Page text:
Loggerhead sea turtles always return to the same beach where they were born to lay their own eggs, and Folly Beach is a favorite nesting ground. The nesting season will begin next month, so here is some information about the turtles who return to Folly so often.
- Loggerhead sea turtles (Caretta caretta) are known to nest in Georgia, South Carolina, and North Carolina, but they’re not to be confused with the more southern species in Florida. The sea turtles that visit Folly have much lower population numbers than their southern counterparts.
- Typically the turtles are 3 feet long and can weigh up to 300 pounds.
- Female turtles crawl onto the beach in the night and dig in the sand with their back flippers. They then lay over 100 eggs into the hole before covering it back up and retreating back into the water. Mother turtles don’t return to see their babies hatch.
- It takes between 45 and 65 days for the eggs to hatch, and then tiny turtles come out at night when temperatures are cooler and there’s less chance of the turtles being harmed by predators.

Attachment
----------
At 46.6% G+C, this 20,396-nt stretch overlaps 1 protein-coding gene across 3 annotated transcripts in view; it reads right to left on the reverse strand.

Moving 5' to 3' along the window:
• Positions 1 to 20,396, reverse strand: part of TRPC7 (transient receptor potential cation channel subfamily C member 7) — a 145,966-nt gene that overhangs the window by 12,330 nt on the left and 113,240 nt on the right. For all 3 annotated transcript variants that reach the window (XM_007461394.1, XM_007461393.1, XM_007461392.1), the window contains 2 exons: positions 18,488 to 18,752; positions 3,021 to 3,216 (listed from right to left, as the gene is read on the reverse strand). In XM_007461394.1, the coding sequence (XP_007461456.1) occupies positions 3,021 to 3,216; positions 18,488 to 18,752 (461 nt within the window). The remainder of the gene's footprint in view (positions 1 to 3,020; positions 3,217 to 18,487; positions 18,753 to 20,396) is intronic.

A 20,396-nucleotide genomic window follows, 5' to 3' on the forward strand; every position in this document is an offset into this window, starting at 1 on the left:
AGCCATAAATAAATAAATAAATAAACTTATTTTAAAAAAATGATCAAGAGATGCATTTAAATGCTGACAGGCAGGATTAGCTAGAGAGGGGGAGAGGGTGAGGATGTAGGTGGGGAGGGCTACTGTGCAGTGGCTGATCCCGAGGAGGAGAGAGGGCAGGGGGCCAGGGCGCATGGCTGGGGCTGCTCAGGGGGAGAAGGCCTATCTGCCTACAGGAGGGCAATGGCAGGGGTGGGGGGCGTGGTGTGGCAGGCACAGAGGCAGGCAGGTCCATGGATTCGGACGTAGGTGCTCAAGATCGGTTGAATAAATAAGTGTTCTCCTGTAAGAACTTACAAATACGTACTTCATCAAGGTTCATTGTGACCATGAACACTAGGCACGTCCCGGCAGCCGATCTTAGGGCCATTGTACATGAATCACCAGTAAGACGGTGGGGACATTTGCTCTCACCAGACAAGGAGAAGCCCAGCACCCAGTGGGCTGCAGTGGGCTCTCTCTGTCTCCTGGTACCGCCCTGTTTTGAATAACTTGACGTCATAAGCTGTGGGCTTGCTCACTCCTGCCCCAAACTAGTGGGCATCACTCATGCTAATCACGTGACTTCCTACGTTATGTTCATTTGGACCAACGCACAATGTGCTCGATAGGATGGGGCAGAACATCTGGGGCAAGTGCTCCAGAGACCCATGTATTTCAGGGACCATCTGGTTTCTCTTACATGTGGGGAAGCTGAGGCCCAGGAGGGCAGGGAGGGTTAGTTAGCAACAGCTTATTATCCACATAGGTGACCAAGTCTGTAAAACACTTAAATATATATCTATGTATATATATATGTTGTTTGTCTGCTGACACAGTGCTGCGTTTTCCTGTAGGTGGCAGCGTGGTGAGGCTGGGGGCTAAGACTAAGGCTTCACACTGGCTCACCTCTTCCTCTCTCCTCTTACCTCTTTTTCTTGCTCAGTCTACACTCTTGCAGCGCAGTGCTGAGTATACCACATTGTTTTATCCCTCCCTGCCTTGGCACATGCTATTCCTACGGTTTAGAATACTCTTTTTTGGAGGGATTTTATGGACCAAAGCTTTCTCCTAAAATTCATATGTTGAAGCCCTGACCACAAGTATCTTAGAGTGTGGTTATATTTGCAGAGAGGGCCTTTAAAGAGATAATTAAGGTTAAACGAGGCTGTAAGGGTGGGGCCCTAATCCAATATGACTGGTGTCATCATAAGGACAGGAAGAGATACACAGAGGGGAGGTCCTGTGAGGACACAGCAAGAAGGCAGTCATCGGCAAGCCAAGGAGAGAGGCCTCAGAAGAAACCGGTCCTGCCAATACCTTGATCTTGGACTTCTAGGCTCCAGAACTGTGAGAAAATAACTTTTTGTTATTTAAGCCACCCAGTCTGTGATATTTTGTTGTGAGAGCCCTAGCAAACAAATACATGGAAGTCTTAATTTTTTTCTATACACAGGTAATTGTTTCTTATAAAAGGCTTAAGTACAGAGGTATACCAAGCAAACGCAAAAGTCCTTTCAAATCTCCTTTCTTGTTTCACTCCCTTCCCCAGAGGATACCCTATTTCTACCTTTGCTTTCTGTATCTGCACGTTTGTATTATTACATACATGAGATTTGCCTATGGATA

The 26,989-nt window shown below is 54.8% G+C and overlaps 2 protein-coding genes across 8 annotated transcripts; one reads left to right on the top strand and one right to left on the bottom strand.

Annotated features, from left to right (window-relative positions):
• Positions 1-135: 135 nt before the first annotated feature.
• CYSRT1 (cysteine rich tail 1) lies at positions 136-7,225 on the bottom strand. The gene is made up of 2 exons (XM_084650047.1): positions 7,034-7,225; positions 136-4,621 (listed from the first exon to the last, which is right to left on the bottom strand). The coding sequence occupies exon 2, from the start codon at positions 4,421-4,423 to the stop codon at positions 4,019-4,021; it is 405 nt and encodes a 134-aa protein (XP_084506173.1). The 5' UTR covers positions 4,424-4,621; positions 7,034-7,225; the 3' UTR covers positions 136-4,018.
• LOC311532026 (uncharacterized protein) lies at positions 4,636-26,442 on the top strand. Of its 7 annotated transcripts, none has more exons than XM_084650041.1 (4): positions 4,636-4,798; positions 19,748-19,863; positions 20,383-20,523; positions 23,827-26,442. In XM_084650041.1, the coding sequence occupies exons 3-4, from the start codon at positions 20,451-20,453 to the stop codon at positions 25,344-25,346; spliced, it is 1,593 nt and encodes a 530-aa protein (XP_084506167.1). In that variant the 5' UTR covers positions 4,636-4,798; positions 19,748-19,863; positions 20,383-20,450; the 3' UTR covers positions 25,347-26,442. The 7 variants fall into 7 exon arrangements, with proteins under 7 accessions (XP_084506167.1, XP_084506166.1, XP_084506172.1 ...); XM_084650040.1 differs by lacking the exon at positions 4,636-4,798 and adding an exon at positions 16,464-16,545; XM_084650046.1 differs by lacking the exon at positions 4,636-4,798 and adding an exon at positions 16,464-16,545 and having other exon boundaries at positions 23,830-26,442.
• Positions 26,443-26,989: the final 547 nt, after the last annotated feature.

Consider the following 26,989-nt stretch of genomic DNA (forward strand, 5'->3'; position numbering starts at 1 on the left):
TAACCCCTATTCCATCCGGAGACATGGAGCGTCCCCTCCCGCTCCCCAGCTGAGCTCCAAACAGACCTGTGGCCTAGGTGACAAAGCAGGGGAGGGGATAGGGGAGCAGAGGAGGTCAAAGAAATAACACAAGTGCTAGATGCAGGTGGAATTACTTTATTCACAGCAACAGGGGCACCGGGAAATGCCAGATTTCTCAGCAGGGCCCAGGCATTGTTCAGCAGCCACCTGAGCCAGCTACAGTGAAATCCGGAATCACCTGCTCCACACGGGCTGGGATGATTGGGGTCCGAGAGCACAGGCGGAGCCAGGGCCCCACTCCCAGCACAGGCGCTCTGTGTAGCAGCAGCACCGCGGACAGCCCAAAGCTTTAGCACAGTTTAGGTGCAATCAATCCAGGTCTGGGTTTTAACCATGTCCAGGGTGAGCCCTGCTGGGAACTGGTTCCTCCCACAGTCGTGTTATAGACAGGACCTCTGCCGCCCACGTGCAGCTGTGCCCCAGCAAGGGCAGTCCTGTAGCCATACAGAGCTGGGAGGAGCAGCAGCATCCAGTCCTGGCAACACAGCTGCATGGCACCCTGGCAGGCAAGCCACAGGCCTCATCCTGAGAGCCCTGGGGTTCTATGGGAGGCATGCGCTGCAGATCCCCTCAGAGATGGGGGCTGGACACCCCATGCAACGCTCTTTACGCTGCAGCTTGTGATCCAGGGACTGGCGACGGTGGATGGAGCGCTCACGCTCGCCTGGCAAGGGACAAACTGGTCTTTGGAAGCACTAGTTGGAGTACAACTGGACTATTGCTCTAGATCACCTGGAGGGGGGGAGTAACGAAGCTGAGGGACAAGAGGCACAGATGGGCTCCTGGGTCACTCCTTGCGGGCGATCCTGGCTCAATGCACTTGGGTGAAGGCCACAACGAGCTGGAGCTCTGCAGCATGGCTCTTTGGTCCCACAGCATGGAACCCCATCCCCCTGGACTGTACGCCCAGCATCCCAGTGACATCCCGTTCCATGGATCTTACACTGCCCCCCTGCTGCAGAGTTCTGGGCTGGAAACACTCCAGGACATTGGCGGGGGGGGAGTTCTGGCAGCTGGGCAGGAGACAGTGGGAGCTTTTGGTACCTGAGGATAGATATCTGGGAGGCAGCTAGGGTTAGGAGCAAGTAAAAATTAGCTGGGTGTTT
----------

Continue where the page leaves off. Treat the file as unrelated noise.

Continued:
- Hatchlings follow the light of the moon down the beach and to the ocean where they have to swim to the Gulf Stream to find protection and plenty of food.
- Loggerhead sea turtles face many dangers as babies, such as heat, artifical lights, ants, ghost crabs, dogs, birds, fish and people. But even grown sea turtles aren’t safe, as boats, fishing nets, sharks, pollution, and people threaten them.
The turtles that come to hatch on Folly Beach are closely followed and protected by the Folly Beach Turtle Watch Program, a volunteer group sponsored by the South Carolina Department of National Resources. The group records, monitors, and inventories each nest through the hatching season form May to October, and according to their web site, “Our ‘watch’ is one of vigilance, of keeping guard, and of tending care.”
For more information or if you want to help, visit follyturtles.com.